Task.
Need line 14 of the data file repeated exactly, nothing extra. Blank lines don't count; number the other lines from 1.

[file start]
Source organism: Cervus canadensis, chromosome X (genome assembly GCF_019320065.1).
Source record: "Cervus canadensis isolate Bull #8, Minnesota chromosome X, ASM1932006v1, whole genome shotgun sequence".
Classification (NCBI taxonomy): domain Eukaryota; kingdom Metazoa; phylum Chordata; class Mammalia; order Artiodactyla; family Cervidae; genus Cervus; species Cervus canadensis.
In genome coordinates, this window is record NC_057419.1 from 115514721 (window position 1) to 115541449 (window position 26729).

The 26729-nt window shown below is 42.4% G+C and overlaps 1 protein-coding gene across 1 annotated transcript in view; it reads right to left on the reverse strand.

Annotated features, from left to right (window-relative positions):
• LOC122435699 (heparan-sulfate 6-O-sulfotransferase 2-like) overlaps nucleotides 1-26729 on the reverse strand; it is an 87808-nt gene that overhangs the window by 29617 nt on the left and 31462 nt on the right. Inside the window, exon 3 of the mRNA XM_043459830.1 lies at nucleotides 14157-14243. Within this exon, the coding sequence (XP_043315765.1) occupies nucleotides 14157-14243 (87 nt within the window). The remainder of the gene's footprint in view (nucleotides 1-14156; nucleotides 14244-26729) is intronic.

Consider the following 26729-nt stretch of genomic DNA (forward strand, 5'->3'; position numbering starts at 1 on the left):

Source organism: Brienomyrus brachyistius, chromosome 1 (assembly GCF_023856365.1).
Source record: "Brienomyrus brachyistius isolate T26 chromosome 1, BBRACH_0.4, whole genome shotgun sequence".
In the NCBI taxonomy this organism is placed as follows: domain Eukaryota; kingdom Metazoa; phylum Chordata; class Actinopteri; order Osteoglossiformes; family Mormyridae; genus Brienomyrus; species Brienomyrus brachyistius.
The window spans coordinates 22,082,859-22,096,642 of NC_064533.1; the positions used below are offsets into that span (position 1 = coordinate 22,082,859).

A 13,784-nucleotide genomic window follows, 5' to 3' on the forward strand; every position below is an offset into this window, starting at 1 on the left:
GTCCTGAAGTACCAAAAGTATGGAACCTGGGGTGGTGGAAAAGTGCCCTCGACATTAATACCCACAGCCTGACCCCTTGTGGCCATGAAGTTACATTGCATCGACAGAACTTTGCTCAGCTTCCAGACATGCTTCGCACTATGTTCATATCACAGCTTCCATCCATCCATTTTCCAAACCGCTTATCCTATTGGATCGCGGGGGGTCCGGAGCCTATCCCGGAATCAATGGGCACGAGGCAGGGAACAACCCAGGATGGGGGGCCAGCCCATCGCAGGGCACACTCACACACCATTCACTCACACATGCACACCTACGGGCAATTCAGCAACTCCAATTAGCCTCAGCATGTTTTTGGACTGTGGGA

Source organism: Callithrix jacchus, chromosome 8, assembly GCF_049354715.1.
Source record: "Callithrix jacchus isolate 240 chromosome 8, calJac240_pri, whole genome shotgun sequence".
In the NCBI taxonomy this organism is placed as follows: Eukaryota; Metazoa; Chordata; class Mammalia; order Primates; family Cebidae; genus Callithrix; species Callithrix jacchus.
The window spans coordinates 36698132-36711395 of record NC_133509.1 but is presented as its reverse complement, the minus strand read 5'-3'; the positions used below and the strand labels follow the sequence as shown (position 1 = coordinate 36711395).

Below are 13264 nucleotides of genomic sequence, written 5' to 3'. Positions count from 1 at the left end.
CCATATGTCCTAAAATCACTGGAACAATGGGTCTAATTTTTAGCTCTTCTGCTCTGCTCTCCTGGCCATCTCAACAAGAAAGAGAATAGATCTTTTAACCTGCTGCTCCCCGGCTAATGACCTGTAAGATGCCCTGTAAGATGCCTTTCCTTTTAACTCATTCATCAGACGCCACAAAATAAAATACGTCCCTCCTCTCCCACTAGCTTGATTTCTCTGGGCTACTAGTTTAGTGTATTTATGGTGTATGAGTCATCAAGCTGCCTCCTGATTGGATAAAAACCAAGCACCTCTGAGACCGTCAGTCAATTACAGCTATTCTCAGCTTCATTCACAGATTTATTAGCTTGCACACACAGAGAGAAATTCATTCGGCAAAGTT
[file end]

GTCCTGAAGTACCAAAAGTATGGAACCTGGGGTGGTGGAAAAGTGCCCTCGACATTAATACCCACAGCCTGACCCCTTGTGGCCATGAAGTTACATTGCATCGACAGAACTTTGCTCAGCTTCCAGACATGCTTCGCACTATGTTCATATCACAGCTTCCATCCATCCATTTTCCAAACCGCTTATCCTATTGGATCGCGGGGGGTCCGGAGCCTATCCCGGAATCAATGGGCACGAGGCAGGGAACAACCCAGGATGGGGGGCCAGCCCATCGCAGGGCACACTCACACACCATTCACTCACACATGCACACCTACGGGCAATTCAGCAACTCCAATTAGCCTCAGCATGTTTTTGGACTGTGGGA